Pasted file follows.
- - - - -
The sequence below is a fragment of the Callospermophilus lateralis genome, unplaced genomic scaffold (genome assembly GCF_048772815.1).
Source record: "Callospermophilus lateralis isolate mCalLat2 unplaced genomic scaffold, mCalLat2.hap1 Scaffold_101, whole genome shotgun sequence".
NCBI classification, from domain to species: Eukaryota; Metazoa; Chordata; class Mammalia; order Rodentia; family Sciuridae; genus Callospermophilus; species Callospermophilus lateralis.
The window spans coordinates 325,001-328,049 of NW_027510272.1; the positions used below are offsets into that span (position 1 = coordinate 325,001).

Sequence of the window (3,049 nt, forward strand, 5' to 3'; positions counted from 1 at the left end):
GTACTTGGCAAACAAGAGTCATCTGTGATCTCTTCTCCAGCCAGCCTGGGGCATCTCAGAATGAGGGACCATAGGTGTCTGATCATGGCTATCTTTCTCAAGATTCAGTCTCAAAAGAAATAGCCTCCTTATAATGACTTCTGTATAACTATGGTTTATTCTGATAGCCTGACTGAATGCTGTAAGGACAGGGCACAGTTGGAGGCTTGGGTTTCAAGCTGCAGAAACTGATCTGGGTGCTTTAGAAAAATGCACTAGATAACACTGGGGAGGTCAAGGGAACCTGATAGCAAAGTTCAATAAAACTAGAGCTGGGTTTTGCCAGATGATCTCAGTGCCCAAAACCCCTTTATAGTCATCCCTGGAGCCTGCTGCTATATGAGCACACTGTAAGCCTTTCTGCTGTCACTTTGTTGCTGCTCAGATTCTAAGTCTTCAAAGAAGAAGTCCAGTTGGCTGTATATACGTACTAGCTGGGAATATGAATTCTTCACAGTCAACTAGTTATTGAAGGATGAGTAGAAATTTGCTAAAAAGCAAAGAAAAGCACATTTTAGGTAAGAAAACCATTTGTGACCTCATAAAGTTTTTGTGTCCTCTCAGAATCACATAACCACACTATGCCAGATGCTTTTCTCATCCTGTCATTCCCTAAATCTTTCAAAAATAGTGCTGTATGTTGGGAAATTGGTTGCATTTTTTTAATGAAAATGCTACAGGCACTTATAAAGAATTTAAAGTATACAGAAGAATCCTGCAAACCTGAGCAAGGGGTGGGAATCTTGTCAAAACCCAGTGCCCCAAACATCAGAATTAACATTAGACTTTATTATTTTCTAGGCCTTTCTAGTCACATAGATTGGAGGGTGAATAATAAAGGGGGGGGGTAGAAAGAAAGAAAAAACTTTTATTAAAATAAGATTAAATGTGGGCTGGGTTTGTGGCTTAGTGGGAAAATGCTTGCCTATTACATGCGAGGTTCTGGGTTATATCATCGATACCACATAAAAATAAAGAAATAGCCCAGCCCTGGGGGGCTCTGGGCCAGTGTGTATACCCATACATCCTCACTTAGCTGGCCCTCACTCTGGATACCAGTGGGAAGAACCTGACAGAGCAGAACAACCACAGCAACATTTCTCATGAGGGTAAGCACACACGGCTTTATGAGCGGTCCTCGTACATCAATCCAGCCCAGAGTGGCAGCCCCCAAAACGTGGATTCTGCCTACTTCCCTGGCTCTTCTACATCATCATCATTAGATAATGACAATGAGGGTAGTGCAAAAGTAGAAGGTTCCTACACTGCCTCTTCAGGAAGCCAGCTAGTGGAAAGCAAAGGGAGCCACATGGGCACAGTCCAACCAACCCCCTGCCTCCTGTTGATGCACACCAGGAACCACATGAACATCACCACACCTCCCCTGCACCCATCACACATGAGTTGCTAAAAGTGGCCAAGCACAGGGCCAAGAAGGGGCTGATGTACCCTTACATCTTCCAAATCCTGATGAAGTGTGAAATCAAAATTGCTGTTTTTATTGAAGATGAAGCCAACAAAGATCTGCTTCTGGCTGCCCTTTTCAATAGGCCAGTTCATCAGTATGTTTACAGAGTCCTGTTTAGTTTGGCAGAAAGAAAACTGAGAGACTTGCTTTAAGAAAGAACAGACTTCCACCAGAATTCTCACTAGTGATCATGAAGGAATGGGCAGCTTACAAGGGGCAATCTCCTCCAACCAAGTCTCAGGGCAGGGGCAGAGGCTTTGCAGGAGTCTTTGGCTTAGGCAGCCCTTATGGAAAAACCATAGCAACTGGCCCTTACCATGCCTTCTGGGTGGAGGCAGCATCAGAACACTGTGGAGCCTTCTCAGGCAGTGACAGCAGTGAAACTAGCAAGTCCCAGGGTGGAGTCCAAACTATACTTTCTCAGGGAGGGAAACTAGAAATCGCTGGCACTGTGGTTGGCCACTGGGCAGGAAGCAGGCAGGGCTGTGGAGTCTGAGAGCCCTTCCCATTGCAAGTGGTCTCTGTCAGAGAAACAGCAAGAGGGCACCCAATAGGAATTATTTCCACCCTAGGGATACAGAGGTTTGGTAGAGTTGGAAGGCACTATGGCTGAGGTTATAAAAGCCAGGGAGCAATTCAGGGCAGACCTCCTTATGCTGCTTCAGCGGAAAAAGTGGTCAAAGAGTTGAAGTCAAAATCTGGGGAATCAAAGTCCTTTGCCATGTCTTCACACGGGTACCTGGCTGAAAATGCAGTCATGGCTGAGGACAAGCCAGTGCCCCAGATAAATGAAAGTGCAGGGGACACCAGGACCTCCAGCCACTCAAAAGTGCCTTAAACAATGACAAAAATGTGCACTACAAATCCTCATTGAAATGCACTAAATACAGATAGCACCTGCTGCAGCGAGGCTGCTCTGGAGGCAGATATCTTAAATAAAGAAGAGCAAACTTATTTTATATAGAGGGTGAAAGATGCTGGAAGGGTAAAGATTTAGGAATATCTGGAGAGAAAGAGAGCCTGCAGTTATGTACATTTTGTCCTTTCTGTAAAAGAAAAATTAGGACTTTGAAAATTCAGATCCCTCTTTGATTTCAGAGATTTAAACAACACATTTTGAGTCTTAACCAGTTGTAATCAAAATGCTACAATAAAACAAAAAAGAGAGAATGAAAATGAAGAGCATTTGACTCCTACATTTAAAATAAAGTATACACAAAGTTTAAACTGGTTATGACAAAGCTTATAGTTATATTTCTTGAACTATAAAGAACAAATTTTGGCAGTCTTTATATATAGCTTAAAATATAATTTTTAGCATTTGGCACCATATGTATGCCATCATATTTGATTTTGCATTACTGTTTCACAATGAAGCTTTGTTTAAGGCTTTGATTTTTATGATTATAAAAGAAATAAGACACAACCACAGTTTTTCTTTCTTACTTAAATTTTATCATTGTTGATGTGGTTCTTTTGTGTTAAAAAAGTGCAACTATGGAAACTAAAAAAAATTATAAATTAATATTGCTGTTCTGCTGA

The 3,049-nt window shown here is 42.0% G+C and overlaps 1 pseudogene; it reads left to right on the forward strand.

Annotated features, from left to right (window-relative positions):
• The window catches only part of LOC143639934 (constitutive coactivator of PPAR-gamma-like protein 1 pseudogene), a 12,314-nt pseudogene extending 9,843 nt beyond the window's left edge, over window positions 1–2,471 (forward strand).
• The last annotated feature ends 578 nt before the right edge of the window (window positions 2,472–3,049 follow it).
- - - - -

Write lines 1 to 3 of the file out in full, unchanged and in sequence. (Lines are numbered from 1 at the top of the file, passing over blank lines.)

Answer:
The sequence below is a fragment of the Callospermophilus lateralis genome, unplaced genomic scaffold (genome assembly GCF_048772815.1).
Source record: "Callospermophilus lateralis isolate mCalLat2 unplaced genomic scaffold, mCalLat2.hap1 Scaffold_101, whole genome shotgun sequence".
NCBI classification, from domain to species: Eukaryota; Metazoa; Chordata; class Mammalia; order Rodentia; family Sciuridae; genus Callospermophilus; species Callospermophilus lateralis.